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Rev. Dr. Hathaway: Racial Disparities in Healthcare

February 22, 2022
This was captured well waiting for the doctor who was busy at the time

By Rev. Dr. Al Hathaway, President, African Ancestry Neuroscience Research Initiative

The events of the past several years have highlighted disparities in health outcomes among different populations. This showed true during the height of the Covid-19 pandemic and the number of cases and the vaccination rates within these populations. Organizations like the National Institute of Health are working to address racial disparities by committing to improving minority health and removing the barriers to advancing health disparities research. The National Institute on Minority Health and Health Disparities is dedicated to researching and developing solutions to address racial health disparities across the country.

Recently, the Center for Medicare and Medicaid Innovation rejected a proposal put forth by the State of Maryland’s Health Services Cost Review Commission to strengthen Maryland’s Medicare Advantage market that would help Maryland’s most vulnerable populations, specifically, minorities and the economically disadvantaged. The Center for Medicare and Medicaid Innovation was in a particularly unique space to make considerable change to tackle the health disparity challenges our state is facing. This decision comes as a great disappointment, in a time where our residents need access to healthcare the most.

For the past two years, the pandemic forced those across the country, as well as in Maryland, to acknowledge just how hard those from underserved communities are hit when it comes to healthcare. It is imperative that we move forward in a way that protects these residents and offers them access to insurance policies to ensure that our most high-risk Medicare beneficiaries have the resources needed to stay healthy.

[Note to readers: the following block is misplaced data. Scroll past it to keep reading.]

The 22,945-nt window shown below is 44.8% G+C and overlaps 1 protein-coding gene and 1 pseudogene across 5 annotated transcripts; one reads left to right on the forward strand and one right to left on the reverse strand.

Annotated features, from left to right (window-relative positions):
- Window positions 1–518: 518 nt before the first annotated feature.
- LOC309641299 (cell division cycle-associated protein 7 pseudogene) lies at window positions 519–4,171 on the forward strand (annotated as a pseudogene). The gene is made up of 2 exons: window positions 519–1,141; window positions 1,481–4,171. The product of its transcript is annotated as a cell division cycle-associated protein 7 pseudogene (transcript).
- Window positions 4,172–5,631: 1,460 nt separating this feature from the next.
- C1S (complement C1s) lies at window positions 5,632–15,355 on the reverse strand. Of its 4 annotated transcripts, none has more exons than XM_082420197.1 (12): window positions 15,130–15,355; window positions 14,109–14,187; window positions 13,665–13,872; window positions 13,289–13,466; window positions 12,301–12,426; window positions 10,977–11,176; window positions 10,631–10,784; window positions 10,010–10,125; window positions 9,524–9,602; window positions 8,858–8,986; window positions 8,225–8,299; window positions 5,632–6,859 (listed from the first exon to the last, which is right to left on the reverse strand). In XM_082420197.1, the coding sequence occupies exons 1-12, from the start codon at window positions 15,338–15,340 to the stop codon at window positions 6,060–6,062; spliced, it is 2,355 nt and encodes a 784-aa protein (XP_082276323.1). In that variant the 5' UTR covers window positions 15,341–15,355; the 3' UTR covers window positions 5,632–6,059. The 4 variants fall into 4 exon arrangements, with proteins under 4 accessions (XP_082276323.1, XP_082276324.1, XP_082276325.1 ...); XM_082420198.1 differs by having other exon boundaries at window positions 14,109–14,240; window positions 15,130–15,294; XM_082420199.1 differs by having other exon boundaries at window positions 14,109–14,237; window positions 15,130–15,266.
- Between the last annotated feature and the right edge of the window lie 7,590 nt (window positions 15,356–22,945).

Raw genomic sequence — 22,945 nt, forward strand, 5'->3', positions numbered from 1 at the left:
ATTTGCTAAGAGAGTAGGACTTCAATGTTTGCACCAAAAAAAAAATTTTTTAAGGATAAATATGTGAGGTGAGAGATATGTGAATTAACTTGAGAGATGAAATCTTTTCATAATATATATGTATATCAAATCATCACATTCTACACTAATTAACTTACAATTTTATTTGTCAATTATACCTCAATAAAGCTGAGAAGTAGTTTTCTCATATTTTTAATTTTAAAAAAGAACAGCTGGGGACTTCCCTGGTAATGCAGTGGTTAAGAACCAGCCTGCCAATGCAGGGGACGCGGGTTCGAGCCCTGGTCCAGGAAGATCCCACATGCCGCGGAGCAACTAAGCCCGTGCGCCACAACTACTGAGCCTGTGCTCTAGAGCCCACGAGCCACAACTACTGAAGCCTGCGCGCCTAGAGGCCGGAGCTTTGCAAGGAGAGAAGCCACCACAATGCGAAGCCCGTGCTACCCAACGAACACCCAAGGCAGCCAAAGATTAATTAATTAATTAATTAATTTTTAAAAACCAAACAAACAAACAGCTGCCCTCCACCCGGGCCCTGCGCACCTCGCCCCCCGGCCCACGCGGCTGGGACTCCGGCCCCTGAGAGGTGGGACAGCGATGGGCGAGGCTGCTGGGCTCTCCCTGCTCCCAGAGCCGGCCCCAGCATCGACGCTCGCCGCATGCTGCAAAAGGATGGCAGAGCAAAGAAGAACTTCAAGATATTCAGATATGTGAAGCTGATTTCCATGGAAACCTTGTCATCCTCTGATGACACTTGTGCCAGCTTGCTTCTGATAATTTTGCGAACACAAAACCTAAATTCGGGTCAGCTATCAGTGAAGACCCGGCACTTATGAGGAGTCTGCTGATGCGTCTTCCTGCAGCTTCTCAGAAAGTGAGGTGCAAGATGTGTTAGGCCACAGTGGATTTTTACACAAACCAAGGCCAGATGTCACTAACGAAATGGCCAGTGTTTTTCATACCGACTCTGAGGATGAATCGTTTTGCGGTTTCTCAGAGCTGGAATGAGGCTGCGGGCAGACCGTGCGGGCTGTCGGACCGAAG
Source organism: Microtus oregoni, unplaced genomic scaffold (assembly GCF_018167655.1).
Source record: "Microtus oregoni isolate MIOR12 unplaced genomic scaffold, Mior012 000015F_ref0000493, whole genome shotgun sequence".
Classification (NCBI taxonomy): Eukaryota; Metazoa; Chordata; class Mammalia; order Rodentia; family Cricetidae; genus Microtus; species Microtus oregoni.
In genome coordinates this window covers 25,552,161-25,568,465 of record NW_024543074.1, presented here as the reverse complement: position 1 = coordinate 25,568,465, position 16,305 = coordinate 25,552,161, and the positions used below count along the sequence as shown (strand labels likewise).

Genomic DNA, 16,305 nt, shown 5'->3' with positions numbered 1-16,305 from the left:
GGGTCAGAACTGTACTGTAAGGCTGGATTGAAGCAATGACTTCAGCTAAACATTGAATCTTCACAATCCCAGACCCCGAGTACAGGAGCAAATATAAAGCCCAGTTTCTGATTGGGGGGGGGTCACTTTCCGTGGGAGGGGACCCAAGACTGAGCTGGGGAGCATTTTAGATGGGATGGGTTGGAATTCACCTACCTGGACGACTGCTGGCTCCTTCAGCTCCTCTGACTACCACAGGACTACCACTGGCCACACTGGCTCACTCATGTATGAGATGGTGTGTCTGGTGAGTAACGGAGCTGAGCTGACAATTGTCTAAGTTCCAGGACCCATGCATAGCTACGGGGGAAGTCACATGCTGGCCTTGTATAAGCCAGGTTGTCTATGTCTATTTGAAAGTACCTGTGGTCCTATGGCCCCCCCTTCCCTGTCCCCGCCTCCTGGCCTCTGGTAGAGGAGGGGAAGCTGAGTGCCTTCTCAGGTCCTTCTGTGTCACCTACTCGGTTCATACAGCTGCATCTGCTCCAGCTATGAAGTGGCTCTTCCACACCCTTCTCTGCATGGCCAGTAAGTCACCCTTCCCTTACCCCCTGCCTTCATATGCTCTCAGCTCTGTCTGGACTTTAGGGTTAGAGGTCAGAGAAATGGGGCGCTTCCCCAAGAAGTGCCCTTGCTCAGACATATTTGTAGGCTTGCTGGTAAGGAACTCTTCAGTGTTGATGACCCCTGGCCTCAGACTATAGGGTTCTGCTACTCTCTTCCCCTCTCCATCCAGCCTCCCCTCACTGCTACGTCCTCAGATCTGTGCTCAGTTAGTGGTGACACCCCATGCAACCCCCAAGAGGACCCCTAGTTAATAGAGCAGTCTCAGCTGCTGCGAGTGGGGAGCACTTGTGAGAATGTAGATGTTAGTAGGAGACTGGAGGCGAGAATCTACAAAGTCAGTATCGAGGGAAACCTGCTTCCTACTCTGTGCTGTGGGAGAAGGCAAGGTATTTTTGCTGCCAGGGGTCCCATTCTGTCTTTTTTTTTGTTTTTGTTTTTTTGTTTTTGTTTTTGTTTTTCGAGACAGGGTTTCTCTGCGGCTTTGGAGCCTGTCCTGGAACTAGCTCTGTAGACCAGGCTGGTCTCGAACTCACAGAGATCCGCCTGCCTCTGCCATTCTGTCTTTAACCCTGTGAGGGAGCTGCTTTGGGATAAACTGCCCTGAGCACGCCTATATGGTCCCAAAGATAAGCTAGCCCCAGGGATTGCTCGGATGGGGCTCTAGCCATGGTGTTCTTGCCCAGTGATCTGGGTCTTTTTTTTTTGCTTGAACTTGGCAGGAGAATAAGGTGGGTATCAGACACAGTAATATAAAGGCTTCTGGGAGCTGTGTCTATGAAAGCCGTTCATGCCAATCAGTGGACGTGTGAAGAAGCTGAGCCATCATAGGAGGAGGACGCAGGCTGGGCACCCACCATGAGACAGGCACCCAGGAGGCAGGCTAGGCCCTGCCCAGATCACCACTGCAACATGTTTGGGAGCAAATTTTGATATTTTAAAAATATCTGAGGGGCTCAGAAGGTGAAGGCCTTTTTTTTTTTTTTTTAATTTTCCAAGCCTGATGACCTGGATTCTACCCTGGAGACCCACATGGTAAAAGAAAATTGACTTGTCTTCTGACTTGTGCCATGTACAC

As the Medicare Advantage plan currently stands, Marylanders, particularly those that come from diverse backgrounds, are impacted by the plan disproportionately when compared to others. Nationally, the national penetration rate for the Medicare Advantage plan is 42%. However, only 14% of Marylanders eligible for both Medicare and Medicaid are enrolled in a Medicare Advantage plan. Within that population, 43% are Black and 4% are Hispanic. Those who are eligible for both programs tend to need access to healthcare more often due to medical conditions that ensue higher costs and enroll in Medicare Advantage plans. In Maryland, beneficiaries have fewer Medicare Advantage options than neighboring states, and plan options provide less supplemental benefits with higher copays and deductibles.

What’s alarming is that while Medicare Advantage enrollment continues to grow, Medicare Advantage plans have dropped in Maryland, leaving those who need benefits the most with little option when it comes to coverage. The remaining plans in Maryland, unlike our neighbors, are unable to offer supplemental benefits for dental, vision, and transportation.

In our state, we have a unique Total Cost of Care (TCOC) Model, that has created some obstacles for operating a Medicare Advantage Plan. These plans do not have the option to negotiate lower prices where fee-for-spending services are high like in other states, because of the restrictions that the TCOC model places on price negotiation. Unfortunately, the patients are those who are impacted the most due to the restrictions.

While it is understood that the Center for Medicare and Medicaid Innovation is willing to communicate in the future on repairing the issues that Maryland has when it comes to Medicare Advantage, our low-income and racial and ethnic minorities who are being disproportionately impacted by these issues cannot afford to wait. As more time passes, there is no guarantee that more Medicare Advantage Plans will not leave, leaving even fewer options for Marylanders that need coverage.

It is imperative that we move forward in a way that protects these residents and offers them access to insurance policies to ensure that our most high-risk Medicare beneficiaries have the resources needed to stay healthy. In a time where technology is allowing for healthcare to become more accessible, it is important for our leaders to make sure all Marylanders are in a position to take advantage of the incredible healthcare offered to them in our state.

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